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I'm currently trying to implement various algorithms in a Just In Time (JIT) compiler. Many of the algorithms operate on bitmaps, more commonly known as bitsets.

In C++ there are various ways of implementing a bitset. As a true C++ developer, I would prefer to use something from the STL. The most important aspect is performance. I don't necessarily need a dynamically resizable bitset.

As I see it, there are three possible options.

I. One option would be to use std::vector<bool>, which has been optimized for space. This would also indicate that the data doesn't have to be contiguous in memory. I guess this could decrease performance. On the other hand, having one bit for each bool value could improve speed since it's very cache friendly.

II. Another option would be to instead use a std::vector<char>. It guarantees that the data is contiguous in memory and it's easier to access individual elements. However, it feels strange to use this option since it's not intended to be a bitset.

III. The third option would be to use the actual std::bitset. That fact that it's not dynamically resizable doesn't matter.

Which one should I choose for maximum performance?

share|improve this question
Benchmark! Related. – user1203803 Jul 29 '12 at 20:01
There is also Boost.Dynamic Bitset to consider. But seriously there is really no way to tell which performance has best performance without knowing the usage pattern. For example: If your collection is small and often accessed vector<char> might give you faster access then the bitsets, due to not having to do bitshifting/masking. However when less often accessed/bigger the higher amount of cache misses due to the bigger memory footprint might very will kill that benefit. – Grizzly Jul 29 '12 at 20:18
At the risk of pointing out something possibly obvious: the std::bitset is allocated on the stack and is thus pretty limited in maximum size in most cases. I don't know anything about the amount of data you need to store, however. – identity Jul 29 '12 at 20:25
How big does it need to be? I mean, can you just fit it in an unsigned long long or something like that? – harold Jul 29 '12 at 22:58
up vote 4 down vote accepted

Best way is to just benchmark it, because every situation is different.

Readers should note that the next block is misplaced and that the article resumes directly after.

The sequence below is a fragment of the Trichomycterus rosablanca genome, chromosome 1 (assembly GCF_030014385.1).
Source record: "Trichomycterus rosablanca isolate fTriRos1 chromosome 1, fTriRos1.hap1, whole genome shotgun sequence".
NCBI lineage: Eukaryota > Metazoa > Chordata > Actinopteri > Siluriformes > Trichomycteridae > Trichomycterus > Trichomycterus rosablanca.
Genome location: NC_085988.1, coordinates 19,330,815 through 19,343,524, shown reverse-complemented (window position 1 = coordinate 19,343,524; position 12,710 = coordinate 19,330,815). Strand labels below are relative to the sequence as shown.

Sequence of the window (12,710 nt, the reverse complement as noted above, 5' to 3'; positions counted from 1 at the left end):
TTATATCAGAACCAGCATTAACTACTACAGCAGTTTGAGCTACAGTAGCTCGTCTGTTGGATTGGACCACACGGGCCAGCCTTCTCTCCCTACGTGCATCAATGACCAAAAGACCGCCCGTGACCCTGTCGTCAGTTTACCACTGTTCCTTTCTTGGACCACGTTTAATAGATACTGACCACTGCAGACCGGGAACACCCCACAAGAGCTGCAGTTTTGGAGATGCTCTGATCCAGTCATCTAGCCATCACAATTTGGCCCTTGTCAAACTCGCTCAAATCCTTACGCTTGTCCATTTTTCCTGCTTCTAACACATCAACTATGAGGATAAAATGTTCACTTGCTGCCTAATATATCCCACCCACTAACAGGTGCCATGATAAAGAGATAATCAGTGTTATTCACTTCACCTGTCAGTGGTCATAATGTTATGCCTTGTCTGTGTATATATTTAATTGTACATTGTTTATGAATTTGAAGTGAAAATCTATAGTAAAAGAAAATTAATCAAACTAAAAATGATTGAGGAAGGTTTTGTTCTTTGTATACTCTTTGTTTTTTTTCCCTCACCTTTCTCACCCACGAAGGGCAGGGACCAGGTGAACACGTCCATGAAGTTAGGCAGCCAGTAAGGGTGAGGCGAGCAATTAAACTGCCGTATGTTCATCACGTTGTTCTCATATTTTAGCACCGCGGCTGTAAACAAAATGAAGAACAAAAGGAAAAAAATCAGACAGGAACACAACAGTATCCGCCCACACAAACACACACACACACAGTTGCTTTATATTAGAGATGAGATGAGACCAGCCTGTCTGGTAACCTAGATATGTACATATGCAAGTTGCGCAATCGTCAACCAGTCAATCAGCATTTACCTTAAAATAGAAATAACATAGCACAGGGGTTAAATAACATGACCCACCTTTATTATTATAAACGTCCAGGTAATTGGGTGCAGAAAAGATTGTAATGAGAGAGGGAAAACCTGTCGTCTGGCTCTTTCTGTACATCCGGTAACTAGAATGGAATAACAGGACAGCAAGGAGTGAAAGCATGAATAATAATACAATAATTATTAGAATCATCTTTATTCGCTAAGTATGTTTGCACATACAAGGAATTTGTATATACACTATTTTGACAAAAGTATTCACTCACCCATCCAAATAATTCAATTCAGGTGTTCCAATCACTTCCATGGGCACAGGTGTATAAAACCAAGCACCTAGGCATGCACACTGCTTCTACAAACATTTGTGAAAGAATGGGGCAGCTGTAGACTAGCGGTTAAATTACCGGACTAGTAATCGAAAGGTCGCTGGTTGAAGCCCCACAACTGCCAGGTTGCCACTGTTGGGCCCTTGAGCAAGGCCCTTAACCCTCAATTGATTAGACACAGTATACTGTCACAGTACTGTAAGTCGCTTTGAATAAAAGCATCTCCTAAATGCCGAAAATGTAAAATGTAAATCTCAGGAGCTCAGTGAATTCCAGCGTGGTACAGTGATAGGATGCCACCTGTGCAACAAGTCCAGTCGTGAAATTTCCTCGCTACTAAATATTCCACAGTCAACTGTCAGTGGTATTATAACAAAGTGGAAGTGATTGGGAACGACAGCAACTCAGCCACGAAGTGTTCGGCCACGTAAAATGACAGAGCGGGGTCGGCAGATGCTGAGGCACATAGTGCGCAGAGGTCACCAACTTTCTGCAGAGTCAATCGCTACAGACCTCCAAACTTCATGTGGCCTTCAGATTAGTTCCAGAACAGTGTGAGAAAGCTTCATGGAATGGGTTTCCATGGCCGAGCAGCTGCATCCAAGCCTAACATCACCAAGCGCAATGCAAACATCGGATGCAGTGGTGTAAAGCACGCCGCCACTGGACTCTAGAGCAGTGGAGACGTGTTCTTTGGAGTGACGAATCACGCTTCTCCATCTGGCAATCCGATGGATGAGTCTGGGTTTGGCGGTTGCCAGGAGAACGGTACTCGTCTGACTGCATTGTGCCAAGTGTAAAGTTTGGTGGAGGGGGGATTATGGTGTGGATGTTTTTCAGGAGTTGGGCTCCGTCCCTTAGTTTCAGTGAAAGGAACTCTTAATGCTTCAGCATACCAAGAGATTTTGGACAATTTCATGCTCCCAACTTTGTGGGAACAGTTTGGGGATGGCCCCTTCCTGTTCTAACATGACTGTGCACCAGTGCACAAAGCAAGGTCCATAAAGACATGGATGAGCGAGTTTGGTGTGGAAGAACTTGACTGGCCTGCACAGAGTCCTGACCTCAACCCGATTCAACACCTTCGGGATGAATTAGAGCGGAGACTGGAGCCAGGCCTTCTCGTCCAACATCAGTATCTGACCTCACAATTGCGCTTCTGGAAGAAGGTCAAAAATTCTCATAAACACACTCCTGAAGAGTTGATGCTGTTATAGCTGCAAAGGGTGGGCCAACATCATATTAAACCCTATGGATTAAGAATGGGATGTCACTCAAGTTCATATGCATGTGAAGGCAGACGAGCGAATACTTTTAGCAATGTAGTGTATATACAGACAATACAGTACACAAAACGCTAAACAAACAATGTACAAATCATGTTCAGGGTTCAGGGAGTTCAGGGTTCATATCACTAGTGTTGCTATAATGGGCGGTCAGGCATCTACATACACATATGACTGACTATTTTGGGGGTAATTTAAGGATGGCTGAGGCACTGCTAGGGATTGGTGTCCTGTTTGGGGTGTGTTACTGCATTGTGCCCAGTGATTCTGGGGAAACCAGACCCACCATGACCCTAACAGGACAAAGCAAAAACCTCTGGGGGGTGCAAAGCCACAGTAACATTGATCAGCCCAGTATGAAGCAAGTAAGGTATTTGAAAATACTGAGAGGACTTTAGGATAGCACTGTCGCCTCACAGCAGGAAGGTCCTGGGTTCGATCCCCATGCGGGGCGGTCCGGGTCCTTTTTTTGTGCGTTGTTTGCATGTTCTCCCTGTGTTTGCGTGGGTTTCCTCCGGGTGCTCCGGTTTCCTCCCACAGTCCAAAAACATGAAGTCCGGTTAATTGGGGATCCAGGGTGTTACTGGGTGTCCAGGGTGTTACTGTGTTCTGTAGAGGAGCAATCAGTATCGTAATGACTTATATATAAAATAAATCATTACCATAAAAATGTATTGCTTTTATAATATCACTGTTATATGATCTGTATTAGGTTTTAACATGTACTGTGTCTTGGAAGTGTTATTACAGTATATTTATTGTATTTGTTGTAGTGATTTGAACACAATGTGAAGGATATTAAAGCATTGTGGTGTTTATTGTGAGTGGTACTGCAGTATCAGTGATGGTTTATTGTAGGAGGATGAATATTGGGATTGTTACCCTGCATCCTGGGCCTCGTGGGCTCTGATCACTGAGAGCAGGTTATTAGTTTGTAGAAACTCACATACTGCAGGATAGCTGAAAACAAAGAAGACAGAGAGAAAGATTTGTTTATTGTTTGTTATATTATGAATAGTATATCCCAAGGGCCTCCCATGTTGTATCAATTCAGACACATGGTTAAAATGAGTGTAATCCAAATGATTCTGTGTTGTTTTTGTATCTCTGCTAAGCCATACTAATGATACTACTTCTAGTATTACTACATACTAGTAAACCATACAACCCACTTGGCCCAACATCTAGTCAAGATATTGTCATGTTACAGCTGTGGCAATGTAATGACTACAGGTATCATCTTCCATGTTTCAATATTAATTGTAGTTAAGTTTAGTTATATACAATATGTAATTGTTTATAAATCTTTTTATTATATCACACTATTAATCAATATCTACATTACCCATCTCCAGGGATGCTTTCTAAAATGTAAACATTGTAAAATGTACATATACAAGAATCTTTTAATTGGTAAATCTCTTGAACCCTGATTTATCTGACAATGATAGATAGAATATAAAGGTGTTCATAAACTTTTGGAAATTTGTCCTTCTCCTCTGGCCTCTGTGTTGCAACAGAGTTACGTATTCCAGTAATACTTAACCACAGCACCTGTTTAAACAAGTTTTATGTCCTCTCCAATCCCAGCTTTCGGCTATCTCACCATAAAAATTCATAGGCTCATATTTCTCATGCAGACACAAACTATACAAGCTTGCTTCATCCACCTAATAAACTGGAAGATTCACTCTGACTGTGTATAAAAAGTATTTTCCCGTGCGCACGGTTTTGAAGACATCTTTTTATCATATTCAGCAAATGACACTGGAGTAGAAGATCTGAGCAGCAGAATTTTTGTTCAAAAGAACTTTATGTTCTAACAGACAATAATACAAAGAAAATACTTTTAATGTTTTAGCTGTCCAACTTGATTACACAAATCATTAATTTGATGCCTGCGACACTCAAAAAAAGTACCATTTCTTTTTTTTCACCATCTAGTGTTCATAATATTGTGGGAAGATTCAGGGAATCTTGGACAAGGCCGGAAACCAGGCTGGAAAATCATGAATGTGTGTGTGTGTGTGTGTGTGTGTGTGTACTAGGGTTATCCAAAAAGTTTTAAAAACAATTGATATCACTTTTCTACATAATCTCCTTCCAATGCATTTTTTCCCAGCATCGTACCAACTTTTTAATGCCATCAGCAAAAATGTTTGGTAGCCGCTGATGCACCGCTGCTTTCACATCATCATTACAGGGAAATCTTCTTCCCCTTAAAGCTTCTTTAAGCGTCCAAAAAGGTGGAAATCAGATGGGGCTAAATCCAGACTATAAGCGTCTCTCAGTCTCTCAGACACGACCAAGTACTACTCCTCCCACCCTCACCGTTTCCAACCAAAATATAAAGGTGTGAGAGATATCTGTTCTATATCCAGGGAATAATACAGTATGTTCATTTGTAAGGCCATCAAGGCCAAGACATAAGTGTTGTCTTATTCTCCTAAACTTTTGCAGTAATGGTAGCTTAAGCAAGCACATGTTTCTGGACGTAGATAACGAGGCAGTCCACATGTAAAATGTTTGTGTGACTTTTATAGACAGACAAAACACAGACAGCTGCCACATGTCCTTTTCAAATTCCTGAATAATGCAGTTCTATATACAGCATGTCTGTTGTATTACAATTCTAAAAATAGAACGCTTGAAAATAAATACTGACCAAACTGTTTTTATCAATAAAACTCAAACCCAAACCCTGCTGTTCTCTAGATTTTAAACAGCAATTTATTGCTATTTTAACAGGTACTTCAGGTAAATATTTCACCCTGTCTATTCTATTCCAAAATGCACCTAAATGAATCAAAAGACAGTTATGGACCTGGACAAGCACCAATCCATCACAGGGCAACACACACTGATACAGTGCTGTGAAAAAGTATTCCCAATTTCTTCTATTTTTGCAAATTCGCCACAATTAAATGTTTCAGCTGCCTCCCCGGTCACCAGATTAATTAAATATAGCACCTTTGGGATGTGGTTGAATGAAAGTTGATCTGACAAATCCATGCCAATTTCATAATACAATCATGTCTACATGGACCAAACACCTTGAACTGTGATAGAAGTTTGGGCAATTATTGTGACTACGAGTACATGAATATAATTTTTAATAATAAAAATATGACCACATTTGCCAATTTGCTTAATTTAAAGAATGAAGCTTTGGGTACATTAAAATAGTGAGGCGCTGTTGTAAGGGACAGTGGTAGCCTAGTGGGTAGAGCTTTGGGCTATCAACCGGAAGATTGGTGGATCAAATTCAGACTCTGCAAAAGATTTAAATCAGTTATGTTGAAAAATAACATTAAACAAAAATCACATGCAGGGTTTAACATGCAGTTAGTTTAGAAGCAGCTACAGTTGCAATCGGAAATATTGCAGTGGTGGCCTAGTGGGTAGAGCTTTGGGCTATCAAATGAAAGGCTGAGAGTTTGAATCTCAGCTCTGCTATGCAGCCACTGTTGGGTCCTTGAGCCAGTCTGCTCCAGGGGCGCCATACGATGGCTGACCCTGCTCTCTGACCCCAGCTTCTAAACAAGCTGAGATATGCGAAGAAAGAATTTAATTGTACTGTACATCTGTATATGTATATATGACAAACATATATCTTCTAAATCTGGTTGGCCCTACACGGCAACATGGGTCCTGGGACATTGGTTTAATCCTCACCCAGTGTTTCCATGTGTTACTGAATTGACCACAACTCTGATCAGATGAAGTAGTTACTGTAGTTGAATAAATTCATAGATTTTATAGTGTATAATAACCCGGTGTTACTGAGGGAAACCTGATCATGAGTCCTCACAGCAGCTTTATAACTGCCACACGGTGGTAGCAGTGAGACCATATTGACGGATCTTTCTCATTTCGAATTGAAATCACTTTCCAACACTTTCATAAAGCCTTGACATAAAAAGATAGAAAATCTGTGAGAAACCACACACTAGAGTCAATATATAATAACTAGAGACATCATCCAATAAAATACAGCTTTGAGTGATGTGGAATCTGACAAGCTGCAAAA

I wouldn't use std::vector<bool>. I tried it once and the performance was horrible. I could improve the performance of my application by simply using std::vector<char> instead.

I didn't really compare std::bitset with std::vector<char>, but if space is not a problem in your case, I would go for std::vector<char>. It uses 8 times more space than a bitset, but since it doesn't have to do bit-operations to get or set the data, it should be faster.

Of course if you need to store lots of data in the bitset/vector, then it could be beneficial to use bitset, because that would fit in the cache of the processor.

The easiest way is to use a typedef, and to hide the implementation. Both bitset and vector support the [] operator, so it should be easy to switch one implementation by the other.

share|improve this answer
The operator[] are similar enough yes, but the constructors aren't. – Mooing Duck Jul 22 '14 at 18:41
@MooingDuck: True. I use typedef's to simplify migration from one type to another, but not to make it effortless. I also use typedef's for collections so I can hide the real implementation (list, vector, deque, ...), which reduces the real code changes with about 90% if I ever change container type. – Patrick Jul 24 '14 at 12:31
"vector<char> uses 8 times more space than a bitset" - I highly doubt that. bitset is implemented using a member array of someTypeDef[T_n_bits]. On my implementation, the type is unsigned long. Still think that's more efficient? It reads like a humongous waste of space to me. – underscore_d Dec 19 '15 at 13:47

I answered a similar question recently in this forum. I recommend my BITSCAN library. I have just released version 1.0. BITSCAN is specifically designed for fast bit scanning operations.

A BitBoard class wraps a number of different implementations for typical operations such as bsf, bsr or popcount for 64-bit words (aka bitboards). Classes BitBoardN, BBIntrin and BBSentinel extend bit scanning to bit strings. A bit string in BITSCAN is an array of bitboards. The base wrapper class for a bit string is BitBoardN. BBIntrin extends BitBoardN by using Windows compiler intrinsics over 64 bitboards. BBIntrin is made portable to POSIX by using the appropriate asm equivalent functions.

I have used BITSCAN to implement a number of efficient solvers for NP combinatorial problems in the graph domain. Typically the adjacency matrix of the graph as well as vertex sets are encoded as bit strings and typical computations are performed using bit masks. Code for simple bitencoded graph objects is available in GRAPH. Examples of how to use BITSCAN and GRAPH are also available.

A comparison between BITSCAN and typical implementations in STL (bitset) and BOOST (dynamic_bitset) can be found here:

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You might also be interested in this (somewhat dated) paper:

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Shortly, here is the conclusion of the paper: "We have shown that boost::dynamic_bitset is considerably more efficient than most of the other implementations in terms of execution speed, while the implementation using std::vector<char> outperformed the other implementations in terms of memory efficiency." – davidhigh Jul 27 '14 at 21:06

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